Footballers, like everyone else, have rights too! They are also human and therefore shouldn’t be treated as rubbish. They deserve respect, the same respect everyone expects from them.
Have you ever thought of the abuse, both emotional and physical, that footballers have to endure from their clubs, supporters, communities and everyone within their touching distance? The level of pressure these athletes are put under is unbearable and little wonder some of them go astray as soon as they hit the limelight. At the risk of sounding like promoting misbehaviour, if we check properly, we will find that some of the players whose careers went down the drain before they could even fulfil their potential did so, partly, due to the unnecessary pressure from either the communities or supporters. They are expected to perform miracles, extend a helping hand to everyone because they have made it. They are earning ridiculously high salaries and therefore can afford to bail everyone out. That’s the perception. When they don’t do that – due to the reality that they’re not earning as much as they’re made out to be – people turn against them and become their sworn enemies. They are treated as supermen, but when they want to express their supermen feelings, they are shunned by the very same people who had catapulted them to the superman status.
I’m not venting but trying to put a point across. I’ve been thinking of the abuse – yes, I said abuse – that footballers are constantly subjected to by almost everyone. Professional footballers are always expected to be everyone’s carpet to walk on. It is like they don’t breathe, they don’t sweat for anything they have, they don’t work hard, they are just spoilt brats with inflated egos, earning ridiculous amounts of money that they don’t even deserve. Footballers don’t have to have a voice of their own. Instead, coaches, managers and even club owners and supporters have an absolute right to do as they please to the footballers. It is very easy for a coach, manager or owner to single out a player as a reason for a loss or even lambaste him in public, but let a player so much as express their honest opinions of them and all hell will break loose. It is also very easy for these people to feed wrong and malicious information to the media and even supporters in order to turn them against a player, but a player can’t do the same without suffering the consequences of being made a victim.
It is like players are not from the same planet or do not bleed the same blood and are stupid human beings who are fortunate enough to be able to kick the ball at a professional level. It is like players don’t have a right to show emotion, they can’t stand their ground against anyone, they should always sheepishly accept everything as it comes. No one seems to even care that these same players are someone’s child, they have families, some are husbands and wives, but they are treated like second-class citizens. These are the same people who play such a significant role in the morale of the country. They are responsible for keeping their teams happy at whatever cost. One supporter will pay R40 to attend a game and feel they have a right to ridicule and abuse the player because they paid their hard-earned cash to watch them. Some club owners treat their players as if they have leprosy. It is like they are doing them a favour by signing them into their clubs. When a club deems a payer surplus to requirements, the player has nothing to do but pack their bags and leave. No revolt from the supporters for the player’s departure. But let a player express his views that they don’t enjoy their game anymore at one club and therefore looking to go elsewhere, for new challenges. Watch how the team reacts, watch how the supporters accuse the player of being a traitor and lacking loyalty. It is like the teams have a right to do as they wish, while the same can’t be said about players. A club can arrange a loan move for a player without their knowledge and they are still expected to honour their contract and go wherever they are sent. Like one former Orlando Pirates fan-favourite Joseph Makhanya once put it eloquently, footballers are treated like vegetables on the back of a bakkie. Anyone interested can have them, but they (footballers), like the vegetables, have no right to choose where they go. In other words, their fate is in someone else’s hands.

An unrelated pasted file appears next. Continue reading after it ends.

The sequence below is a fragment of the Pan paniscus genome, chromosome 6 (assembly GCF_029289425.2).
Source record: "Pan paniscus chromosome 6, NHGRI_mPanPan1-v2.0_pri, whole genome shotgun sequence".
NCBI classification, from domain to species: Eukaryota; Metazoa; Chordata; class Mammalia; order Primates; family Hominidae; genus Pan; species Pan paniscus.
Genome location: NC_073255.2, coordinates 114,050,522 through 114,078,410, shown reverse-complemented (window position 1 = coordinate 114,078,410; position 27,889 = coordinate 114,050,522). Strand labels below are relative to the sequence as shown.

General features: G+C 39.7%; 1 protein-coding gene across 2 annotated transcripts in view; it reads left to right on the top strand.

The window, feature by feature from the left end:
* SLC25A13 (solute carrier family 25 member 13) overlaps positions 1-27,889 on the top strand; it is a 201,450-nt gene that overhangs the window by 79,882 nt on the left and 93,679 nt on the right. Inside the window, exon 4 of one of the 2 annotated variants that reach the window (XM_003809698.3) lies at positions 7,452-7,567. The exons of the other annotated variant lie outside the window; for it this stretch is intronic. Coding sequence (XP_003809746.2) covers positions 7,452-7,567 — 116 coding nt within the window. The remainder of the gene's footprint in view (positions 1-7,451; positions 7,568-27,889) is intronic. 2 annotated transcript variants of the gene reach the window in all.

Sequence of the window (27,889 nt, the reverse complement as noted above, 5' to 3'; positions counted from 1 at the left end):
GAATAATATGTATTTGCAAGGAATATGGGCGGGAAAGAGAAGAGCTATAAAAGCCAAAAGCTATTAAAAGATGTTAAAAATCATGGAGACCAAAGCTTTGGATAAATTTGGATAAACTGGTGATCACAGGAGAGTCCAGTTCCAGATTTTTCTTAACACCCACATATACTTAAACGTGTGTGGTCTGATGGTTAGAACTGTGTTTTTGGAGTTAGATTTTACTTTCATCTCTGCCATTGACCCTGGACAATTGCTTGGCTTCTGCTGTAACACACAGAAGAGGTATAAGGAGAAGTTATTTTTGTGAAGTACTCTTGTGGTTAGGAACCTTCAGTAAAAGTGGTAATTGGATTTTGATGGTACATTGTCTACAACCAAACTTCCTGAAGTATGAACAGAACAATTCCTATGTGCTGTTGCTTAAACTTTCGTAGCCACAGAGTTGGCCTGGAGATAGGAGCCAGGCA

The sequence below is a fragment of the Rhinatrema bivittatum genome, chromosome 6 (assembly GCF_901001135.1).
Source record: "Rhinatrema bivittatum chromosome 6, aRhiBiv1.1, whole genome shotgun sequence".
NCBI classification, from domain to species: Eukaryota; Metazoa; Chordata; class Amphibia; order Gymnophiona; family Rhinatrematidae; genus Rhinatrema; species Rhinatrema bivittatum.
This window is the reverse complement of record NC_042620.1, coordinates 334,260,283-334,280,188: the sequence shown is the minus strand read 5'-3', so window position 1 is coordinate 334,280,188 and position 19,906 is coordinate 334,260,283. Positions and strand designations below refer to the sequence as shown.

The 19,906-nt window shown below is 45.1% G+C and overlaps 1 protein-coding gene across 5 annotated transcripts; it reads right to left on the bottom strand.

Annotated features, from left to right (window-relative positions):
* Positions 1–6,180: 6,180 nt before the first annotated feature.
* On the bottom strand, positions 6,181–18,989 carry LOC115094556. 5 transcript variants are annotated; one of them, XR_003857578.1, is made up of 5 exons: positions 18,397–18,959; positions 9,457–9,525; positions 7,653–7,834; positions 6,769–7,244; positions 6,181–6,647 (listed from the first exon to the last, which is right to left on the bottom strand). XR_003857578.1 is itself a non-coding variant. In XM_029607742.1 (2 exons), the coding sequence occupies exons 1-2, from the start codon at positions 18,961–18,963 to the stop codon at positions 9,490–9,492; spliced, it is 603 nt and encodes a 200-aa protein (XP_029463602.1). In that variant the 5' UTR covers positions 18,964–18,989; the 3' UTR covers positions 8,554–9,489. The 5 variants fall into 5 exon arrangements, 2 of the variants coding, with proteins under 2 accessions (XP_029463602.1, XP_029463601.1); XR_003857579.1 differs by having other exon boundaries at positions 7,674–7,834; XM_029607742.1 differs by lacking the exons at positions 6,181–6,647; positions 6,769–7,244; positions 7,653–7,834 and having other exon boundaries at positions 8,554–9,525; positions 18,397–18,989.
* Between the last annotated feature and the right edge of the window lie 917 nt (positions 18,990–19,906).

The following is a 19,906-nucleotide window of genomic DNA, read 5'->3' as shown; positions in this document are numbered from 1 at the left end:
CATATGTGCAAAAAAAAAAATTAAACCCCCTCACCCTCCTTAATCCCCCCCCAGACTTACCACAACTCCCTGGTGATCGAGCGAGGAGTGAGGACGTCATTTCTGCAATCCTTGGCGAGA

We forget about the demanding job that they have, of pleasing the passionate supporters, the tough competition for a place in the team, the criticism they have to endure whenever they make mistakes or results are not going their way. We also forget that there’s no football without the players and the very same teams that mistreat players would be nothing without those players. Do you think Daine Klate would be among the most decorated players in Absa Premiership history if he had not left SuperSport United to join Pirates, where he added back-to-back trebles to add to his three league titles with Matsatsantsa a Pitori? When Reneilwe Letsholonyane made it clear that he wanted to taste continental football, hence his decision to join SuperSport from Kaizer Chiefs, not many were happy to see him leave, but when you look back at that move, did he not realise his dream? Would he have tasted any continental football had he been ‘loyal’ to Amakhosi and stayed on? Certainly not. So, it is not always about loyalty but respect for the players enough to allow them to explore other avenues when they feel like it. They see their peers experiencing growth, winning things, while all they have to show is loyalty, sometimes, for the duration of their stay at one particular club. No one wants to go through that, and you can only realise and appreciate that when you respect players enough to be able to see things from their perspective too. That’s when you’ll realise that players are human too! Not some sack of potatoes on the back of a lorry.